For Part VI of our fantasy offseason series, we’ll do some pre-draft wheeling and dealing. It involves a couple of Texas two-steps, a couple of Eastern Conference teams, and it requires Dallas taking on a lot of salary. But I’d argue that it makes the Mavs much better with a chance to score in the lottery. And it go a ‘lil summin’ like this.
The Basics: There are three teams involved here (Dallas, Detroit and Miami) and two separate transactions to make it all happen. Detroit and Miami will get varied degrees of salary relief and Dallas will get an aging player at a position of need but it’ll also net a lottery pick.
The How: In move No. 1, Dallas will use the trade exception from the Kris Humphries deal to acquire Daequan Cook and his $2.1 million dollar salary. Miami can obtain Dallas’ No. 50 pick or $1 -- who cares? Make it what you want. This will make more sense after the ensuing transaction, but the obvious motivation for Miami is to shed more salary for the summer of 2010 and Dallas’ motivation is because they’re about to get other cool stuff. Move No. 2 is convoluted, but it goes down like this:
Miami acquires Eduardo Najera and J.J. Barea
The Why: For Dallas it’s a lot of money to take on softened by the blow of moving Matt Caroll’s contract (almost $12 million over the next three seasons). But they get a lottery pick to try and acquire a young big and they get a usable two in Rip Hamilton. I’ll be honest: At this point I’m not a big Hamilton fan whatsoever and fully expect him to be a complete financial disaster by the end of his contract. I do think, however, that he gives the team some flexibility at the two if Mr. Cuban can absorb the dough. It also makes moving Caron Butler a lot more palatable if he helps you net another key transaction this summer. The real excitement here is getting the No. 7 pick where there are plenty of tantalizing young players that provide athleticism and youth. And Chalmers will be a suitable replacement for Barea.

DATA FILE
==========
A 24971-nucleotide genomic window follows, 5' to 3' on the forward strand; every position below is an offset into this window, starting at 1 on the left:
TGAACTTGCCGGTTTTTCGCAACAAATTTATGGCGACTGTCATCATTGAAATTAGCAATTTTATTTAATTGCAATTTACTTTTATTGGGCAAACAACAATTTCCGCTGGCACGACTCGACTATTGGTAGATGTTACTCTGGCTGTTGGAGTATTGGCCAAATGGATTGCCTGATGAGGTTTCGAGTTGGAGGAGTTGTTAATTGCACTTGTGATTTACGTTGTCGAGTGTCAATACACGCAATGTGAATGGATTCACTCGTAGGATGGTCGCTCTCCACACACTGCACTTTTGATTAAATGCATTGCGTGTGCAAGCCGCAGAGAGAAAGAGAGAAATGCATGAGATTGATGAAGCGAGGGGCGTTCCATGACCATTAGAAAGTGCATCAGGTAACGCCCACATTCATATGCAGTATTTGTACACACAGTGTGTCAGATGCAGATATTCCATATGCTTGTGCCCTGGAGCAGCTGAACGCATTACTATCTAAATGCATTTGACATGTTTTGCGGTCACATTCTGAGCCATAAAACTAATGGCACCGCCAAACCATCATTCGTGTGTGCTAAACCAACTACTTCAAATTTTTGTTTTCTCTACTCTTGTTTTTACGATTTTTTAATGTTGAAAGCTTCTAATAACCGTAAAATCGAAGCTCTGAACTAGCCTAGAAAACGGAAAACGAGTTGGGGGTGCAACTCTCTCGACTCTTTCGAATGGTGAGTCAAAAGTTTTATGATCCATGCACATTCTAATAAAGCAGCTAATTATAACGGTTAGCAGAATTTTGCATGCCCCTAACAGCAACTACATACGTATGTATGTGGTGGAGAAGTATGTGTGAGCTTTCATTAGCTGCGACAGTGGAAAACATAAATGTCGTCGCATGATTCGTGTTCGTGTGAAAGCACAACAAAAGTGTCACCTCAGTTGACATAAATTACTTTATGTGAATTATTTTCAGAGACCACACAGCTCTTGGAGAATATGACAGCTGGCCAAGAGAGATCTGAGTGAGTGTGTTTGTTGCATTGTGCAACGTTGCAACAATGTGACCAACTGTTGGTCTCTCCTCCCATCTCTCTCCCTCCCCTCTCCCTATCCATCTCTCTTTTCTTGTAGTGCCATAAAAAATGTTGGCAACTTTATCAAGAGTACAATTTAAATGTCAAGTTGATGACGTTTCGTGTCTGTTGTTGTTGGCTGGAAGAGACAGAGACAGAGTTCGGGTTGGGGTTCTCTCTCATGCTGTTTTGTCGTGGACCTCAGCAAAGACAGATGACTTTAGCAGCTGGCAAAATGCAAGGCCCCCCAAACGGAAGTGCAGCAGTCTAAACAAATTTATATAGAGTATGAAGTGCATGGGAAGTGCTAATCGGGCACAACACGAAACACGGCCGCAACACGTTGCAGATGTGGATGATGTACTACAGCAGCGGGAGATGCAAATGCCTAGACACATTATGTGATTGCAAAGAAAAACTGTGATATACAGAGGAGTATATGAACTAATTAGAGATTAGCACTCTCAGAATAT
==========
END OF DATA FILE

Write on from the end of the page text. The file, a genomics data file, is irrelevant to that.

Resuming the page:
Miami gets all that cap space to go chase the dream team. By moving Cook, Chalmers and Beasley for Barea and Najera they’ll add another $3.1 million in cap space. If they choose to release Najera immediately it’ll be $3.6 million. Plus they won’t have the $1.2 million they’d have to allocate towards the No. 18 pick. That means they’ll have upwards of $45 million in cap space. Wow.
Detroit gets to unload Hamilton’s contract. The difference between the combined total of Carroll and Stevenson’s contract over the life of the deals is about $20 million dollars. Dallas throws in $1 million this season so Detroit’s bottom line is about the same for 2010-11. So the logic for the Pistons is that they trade the No. 7 pick for Beasley and the No. 18 pick and then they save an additional $20 million by parting with a player in Hamilton who doesn’t fit their plans whatsoever. They’ll be way younger and have the chance to score a lot of points while spending way less money over the long haul. If the cap were the same for 2011, this move would put them under the cap in the neighborhood of $15 million or so.
The Bottom Line: For Dallas this is a way to get better while also adding a crucial lottery pick. They’ll also have several super-valuable trade chips in Erick Dampier’s expiring contract, Butler’s productivity/expiring contract and a potential sign-and-trade with Brendan Haywood if they don’t want to keep him. These moves are pricey, but they add youth and veteran production, and Dallas still maintains tremendous flexibility for other moves. Me says, make it happen.